Glenn Lowry on David Rockefeller: ‘The last of an extraordinary generation of collectors’

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Editor’s Note: Glenn Lowry is the director of New York’s Museum of Modern Art. The opinions in this article belong to the author.

CNN  — 

In May, more than 1,000 works of art and fine objects collected by banker and philanthropist David Rockefeller, and his wife, Peggy, will be sold at auction in six Christie’s sales over three days, and an accompanying 11-day online sale. The proceeds, which Christie’s expects to total in excess of $500 million, will benefit the many charities they supported during their lifetimes, including the Museum of Modern Art (MoMA).

David Rockefeller, who died last March, was one of those rare multifaceted individuals who excelled at almost everything he did. He was a renowned banker, entrepreneur, civic leader, philanthropist, preservationist and developer, among many other things. He loved building institutions as much as he loved foreign policy and economics, but above all he loved to collect.

"Fillette à la corbeille fleurie" (1905) by Pablo Picasso. Estimate: $90-120 million.

In many ways, he was born to do this. Both his mother, Abby Aldrich Rockefeller, and her sister, Lucy, were famous collectors with interests ranging from modern prints and drawings to ancient Chinese textiles. As a student at Harvard, David spent many pleasurable afternoons with his aunt in Providence (where her collection now forms one of the key holdings of the Rhode Island School of Design’s art museum) and he often spoke about his mother’s impact on his taste and his interest in surrounding himself with beautiful objects.

He was 14 in 1929 when his mother and several of her close friends founded MoMA, and in a way, he grew up with the Museum as his second home: it was literally built adjacent to the house he was born in.

After he and Peggy married in 1940, they began to collect art in earnest, and were lucky enough to have Alfred Barr, MoMA’s founding director, as a guide. Over more than 50 years, he and Peggy acquired some of their finest paintings including Picasso’s “Fillette à la corbeille fleurie” and “The Reservoir, Horta de Ebro,” as well as Gauguin’s portrait of Dutch painter Meyer de Haan, and Seurat’s “Roadstead at Grandcamp,” often purchasing these works from an earlier generation of legendary collections, like those of Alfred Chester Beatty and Gertrude Stein.

What struck me most about David, whom I was fortunate enough to meet in the mid-1990s when I became director of MoMA, is that for all the pleasure he took in the hunt for beautiful works of art, he took even more pleasure in sharing his acquisitions with others. He could be obsessive in his search for something – applying an intensity to his quest that I suspect was learned when he was a child and began assembling what was to become one of the finest private collections of beetles in the world – but he never lost sight of the fact that works of art were meant to be seen and understood in the broadest possible context.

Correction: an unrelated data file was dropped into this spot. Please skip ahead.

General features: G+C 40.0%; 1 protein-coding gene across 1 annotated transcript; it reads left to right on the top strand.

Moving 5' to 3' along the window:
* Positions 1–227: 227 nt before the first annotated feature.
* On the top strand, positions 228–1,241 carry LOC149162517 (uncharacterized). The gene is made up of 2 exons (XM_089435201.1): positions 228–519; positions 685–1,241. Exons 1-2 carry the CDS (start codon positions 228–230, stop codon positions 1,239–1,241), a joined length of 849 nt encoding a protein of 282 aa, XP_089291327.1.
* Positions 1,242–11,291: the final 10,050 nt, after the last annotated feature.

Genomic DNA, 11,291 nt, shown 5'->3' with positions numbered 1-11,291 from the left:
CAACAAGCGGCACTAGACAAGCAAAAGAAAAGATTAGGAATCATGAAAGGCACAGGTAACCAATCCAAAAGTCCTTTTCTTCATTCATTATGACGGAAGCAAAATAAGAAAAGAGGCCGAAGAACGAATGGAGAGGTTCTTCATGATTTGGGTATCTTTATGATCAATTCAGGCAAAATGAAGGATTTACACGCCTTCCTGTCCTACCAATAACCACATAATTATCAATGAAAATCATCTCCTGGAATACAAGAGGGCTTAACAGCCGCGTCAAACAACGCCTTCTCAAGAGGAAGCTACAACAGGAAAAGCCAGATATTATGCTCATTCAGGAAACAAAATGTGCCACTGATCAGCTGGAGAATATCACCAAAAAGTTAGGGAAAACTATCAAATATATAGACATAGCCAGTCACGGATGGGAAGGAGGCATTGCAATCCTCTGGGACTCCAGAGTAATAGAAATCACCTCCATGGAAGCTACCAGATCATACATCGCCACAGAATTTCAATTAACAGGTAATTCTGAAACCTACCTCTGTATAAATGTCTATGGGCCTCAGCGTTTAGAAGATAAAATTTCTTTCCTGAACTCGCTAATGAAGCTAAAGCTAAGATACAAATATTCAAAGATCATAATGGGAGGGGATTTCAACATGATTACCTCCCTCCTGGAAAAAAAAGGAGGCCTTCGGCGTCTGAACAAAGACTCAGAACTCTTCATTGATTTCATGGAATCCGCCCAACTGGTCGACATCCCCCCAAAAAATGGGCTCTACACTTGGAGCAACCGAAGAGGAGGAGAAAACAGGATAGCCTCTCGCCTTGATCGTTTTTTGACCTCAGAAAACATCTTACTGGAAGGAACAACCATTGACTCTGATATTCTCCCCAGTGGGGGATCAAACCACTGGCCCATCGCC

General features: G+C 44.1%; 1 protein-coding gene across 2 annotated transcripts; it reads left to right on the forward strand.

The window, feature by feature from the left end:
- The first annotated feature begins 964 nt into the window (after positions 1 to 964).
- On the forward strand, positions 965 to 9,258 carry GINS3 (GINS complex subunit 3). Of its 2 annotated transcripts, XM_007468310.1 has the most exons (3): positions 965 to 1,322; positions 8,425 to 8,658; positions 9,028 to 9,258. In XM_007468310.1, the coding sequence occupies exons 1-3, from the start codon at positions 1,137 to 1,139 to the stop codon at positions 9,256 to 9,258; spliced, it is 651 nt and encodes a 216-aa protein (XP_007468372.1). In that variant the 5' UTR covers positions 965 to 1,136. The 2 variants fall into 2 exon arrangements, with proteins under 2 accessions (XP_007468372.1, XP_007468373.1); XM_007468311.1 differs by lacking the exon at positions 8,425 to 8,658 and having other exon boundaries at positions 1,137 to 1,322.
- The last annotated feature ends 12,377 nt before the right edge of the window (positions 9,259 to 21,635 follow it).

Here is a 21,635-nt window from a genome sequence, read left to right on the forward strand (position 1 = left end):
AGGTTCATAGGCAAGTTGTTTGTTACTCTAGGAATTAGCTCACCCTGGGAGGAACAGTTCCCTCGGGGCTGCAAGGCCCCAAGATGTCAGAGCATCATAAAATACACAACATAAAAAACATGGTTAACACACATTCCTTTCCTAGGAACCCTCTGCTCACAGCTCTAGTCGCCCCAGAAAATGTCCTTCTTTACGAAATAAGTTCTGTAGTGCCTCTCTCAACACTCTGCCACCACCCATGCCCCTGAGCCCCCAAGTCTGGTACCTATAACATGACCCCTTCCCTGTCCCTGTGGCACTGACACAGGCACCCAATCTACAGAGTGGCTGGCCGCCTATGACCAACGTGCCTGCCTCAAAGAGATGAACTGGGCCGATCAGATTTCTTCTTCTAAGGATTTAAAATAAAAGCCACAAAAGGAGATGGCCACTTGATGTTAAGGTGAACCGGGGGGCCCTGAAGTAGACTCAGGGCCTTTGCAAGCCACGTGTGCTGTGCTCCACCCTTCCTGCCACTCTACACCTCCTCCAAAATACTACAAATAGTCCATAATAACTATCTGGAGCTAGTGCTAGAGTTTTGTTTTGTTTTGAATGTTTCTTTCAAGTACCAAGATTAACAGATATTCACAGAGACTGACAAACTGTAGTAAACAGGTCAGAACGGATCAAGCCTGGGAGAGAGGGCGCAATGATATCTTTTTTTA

David took advice gladly, always listened carefully, but in the end, he and Peggy made their own decisions about what they acquired. And they lived with their art in New York City, in the village of Tarrytown, and in their houses in Maine. (Peggy could have been an interior decorator her sensibility about how to put works of art and objects together was so acute.) I remember vividly the joy David took when he would move a painting from one spot to another and, in doing so, discover something new and unexpected about that work of art.

David’s energy was legendary. He could walk for hours and sail all day and never feel tired, even long into his twilight years. Even in his 90s he enjoyed making long studio visits to artists whose work interested him, like Ellsworth Kelly and Jane Hammond, and he loved going to the galleries in SoHo and Chelsea to see what was going on. I think one of the reasons his mind stayed so agile when many of us would have long settled into a quiet dotage was because he thrived on the new and always wanted to learn. And often he learned by acquiring, discovering new artists like James Siena on his forays to the galleries a decade ago.

"Extérieur de la gare Saint-Lazare, effet de soleil" (1877) by Claude Monet. Estimate: $40 million

Nothing piqued his interest more than having to make an aesthetic decision. Two weeks before he died, well into his 101st year, several of his friends were with him in the Caribbean for a long weekend. One of us was about to publish a book on gardens, and needed to select a cover image. The publisher had sent several options to consider but we were all unsure of which one was best, so we decided to show them to David. He looked for a few minutes and then with an unerring sense of confidence said, “That one,” and that one it was. He had trained his eye over a lifetime to make discerning judgments about anything visual and he had an uncanny ability to always pick the right image or work of art.

It has been said that David was the last of an extraordinary generation of collectors and philanthropists, and there is a lot of truth to this. He grew up in a privileged world but never let privilege define him. He remained true to his values and understood that giving back to his city, to his country, and to the institutions that mattered to him was as important as creating new wealth, and that a love of beauty was an essential dimension of being a cultivated human being. It will surely be a long time before we see anyone like him again.

Top image: “Camille assise sur la plage à Trouville” (c. 1870-1871) by Claude Monet